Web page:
However, I think too much is made of the feminine gender of Greek sophia and Hebrew hokmah 'wisdom' (and the same for ru'ach 'spirit') Hebrew has only masculine and feminine genders which, unlike English, are just grammatical and do not signal the sex of the noun. Although Greek does have a neuter gender, I understand that Greek gender does not correspond to the sex of the object (e.g., a door is feminine and a wall masculine).

 

When an English speaker hears or reads 'she' we instinctively think female in a biological sense (or metaphorically). When a Hebrew or Greek speaking person hears the same, there is no biological association made.

 

George

Link to comment
Share on other sites

FWIW, I am convinced that the Jews in biblical times thought of god in anthropomorphic terms and as male. God is often portrayed in male/masculine roles: father, warrior, king, etc. However, I don't think we are obligated to continue to think in these terms.

 

George

Link to comment
Share on other sites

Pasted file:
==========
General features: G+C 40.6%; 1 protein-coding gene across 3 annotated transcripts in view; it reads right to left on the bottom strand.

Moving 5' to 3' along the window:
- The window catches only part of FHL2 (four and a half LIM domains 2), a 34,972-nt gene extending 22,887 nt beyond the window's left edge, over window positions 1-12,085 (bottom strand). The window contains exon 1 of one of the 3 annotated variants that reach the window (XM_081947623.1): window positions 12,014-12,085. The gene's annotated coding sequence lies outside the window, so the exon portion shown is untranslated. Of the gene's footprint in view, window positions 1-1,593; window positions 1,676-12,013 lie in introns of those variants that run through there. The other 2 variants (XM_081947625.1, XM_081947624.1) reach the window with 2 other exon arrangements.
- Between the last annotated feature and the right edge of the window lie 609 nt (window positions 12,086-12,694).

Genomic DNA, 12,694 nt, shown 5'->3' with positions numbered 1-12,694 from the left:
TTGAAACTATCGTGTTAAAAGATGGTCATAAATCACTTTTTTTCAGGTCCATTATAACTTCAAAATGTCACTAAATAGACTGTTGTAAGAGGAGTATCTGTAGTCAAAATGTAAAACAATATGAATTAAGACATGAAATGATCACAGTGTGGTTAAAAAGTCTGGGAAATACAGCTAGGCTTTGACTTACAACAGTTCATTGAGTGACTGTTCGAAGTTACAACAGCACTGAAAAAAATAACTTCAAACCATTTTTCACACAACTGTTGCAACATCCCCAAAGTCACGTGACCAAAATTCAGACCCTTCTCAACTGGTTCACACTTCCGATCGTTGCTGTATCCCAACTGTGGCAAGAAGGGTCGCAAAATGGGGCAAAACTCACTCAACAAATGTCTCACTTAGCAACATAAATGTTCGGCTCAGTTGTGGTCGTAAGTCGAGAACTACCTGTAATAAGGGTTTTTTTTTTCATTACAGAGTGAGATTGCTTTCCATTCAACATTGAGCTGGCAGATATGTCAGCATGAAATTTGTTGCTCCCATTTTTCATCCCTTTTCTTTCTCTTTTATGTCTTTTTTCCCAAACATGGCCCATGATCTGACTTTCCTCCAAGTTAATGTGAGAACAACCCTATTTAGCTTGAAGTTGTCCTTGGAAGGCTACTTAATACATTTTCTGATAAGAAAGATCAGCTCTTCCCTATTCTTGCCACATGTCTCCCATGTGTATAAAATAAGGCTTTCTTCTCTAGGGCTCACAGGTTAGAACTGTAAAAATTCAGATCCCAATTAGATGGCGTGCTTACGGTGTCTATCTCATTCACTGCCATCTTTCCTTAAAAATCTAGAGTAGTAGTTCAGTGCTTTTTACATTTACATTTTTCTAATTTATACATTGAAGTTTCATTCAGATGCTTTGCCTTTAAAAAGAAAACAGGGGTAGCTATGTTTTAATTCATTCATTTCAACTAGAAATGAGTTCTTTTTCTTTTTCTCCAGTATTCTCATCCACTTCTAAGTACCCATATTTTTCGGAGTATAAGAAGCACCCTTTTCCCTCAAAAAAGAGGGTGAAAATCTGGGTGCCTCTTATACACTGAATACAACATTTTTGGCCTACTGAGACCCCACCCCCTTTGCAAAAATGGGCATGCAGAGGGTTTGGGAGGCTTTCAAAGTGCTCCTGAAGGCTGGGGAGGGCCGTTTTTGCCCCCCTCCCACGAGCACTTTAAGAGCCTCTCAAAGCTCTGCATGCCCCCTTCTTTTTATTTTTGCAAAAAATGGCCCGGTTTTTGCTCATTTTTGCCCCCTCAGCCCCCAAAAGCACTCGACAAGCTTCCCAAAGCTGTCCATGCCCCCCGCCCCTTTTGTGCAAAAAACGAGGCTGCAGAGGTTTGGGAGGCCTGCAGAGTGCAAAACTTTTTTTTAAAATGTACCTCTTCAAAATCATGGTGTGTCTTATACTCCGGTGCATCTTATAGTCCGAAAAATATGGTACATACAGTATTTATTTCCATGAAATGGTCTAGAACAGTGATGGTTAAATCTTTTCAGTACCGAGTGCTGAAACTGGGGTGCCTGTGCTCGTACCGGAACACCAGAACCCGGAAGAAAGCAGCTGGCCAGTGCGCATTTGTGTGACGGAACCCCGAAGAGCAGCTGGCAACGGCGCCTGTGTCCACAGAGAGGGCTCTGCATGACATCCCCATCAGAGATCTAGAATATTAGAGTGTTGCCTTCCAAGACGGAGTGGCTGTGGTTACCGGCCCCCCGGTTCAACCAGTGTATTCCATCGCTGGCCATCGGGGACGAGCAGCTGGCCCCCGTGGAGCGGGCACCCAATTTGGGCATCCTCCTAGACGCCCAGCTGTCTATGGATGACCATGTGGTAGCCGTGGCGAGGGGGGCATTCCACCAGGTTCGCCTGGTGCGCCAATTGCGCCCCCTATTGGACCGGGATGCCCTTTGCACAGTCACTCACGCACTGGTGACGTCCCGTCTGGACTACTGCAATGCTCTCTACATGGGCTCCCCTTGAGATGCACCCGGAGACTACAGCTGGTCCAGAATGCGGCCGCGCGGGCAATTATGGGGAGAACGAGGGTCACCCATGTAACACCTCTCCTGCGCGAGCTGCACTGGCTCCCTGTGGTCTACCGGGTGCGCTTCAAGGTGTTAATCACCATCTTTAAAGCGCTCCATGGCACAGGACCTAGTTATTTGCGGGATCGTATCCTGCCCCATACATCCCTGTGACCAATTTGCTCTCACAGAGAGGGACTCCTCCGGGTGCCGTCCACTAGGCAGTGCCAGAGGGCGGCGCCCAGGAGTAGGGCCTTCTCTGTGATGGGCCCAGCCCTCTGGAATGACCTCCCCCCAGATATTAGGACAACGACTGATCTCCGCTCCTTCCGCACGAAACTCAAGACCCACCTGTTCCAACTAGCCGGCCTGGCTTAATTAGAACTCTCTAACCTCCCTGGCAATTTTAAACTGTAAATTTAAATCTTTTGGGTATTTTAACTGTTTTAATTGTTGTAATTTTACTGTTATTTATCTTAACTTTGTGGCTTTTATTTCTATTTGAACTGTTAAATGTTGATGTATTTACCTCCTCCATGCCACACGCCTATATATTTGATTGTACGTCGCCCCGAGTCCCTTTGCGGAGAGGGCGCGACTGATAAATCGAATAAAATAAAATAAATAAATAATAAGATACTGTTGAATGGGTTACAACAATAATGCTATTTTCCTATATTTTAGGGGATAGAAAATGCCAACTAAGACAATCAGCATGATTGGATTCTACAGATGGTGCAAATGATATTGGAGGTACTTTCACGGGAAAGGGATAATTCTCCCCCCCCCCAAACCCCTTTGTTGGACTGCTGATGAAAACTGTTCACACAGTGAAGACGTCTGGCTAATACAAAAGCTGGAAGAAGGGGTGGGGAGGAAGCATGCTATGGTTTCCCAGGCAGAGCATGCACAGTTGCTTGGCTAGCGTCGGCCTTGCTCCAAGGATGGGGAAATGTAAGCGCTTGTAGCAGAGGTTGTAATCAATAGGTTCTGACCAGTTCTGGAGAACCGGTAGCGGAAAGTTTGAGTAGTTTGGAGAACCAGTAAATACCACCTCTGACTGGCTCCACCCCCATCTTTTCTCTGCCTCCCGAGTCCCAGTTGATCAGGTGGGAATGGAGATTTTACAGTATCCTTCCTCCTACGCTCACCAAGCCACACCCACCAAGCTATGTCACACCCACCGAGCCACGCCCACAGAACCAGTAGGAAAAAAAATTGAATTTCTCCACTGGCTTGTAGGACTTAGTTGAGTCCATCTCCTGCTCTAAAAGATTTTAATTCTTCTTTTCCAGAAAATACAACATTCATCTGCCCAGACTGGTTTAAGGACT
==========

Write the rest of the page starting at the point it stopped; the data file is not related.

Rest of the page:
Perhaps entertaining notions of gender help people relate to such a God though and makes it more meaningful to them - much like Bishop Spong's analogy of if ever horses think of God, they probably think of a God who looks like a horse.

 

Paul,

 

A problem with Bishop Spong's analogy is that not all humans have, or still do, think of God as having human form. Animists, as an example, found God in non-human forms (rocks, trees, etc.). So, if he had said "if some horses think . . ." he would be on firmer ground.

 

George

Link to comment
Share on other sites

George,

 

I think his point was more that horses, like Animists, would still imagine God in a form they are familiar with - whether it be an old man on a throne, a caring mother cuddling creation, a horse, or rocks, trees etc.

 

Of cousre it makes sense that we can't imagine God as anything other than what we are familiar with - we can't imagine what we don't know I guess.

 

Cheers

Paul

Link to comment
Share on other sites

Yvonne,

 

Not surprisingly(!), my thoughts on the Divine Feminine are deeply influenced by what I have found written in the Urantia Papers. I will offer my interpretation of what they have to say regarding your question.

 

When we speak of Trinity (tripartite existential Deity), anthropomorphic gender terms are clearly inadequate. The Urantia Papers, after informing us of these three Paradise eternal Sources and Centers, go on to describe Deity personalities and relationships which are directly involved in the manifestation of time-space/mindal-material realities. The evolutionary “grand universe” of time-space is revealed to have been originated/manifested through the Seven Master Spirits, divine offspring of the Paradise Trinity, of whom gender designation would likewise be misconceived.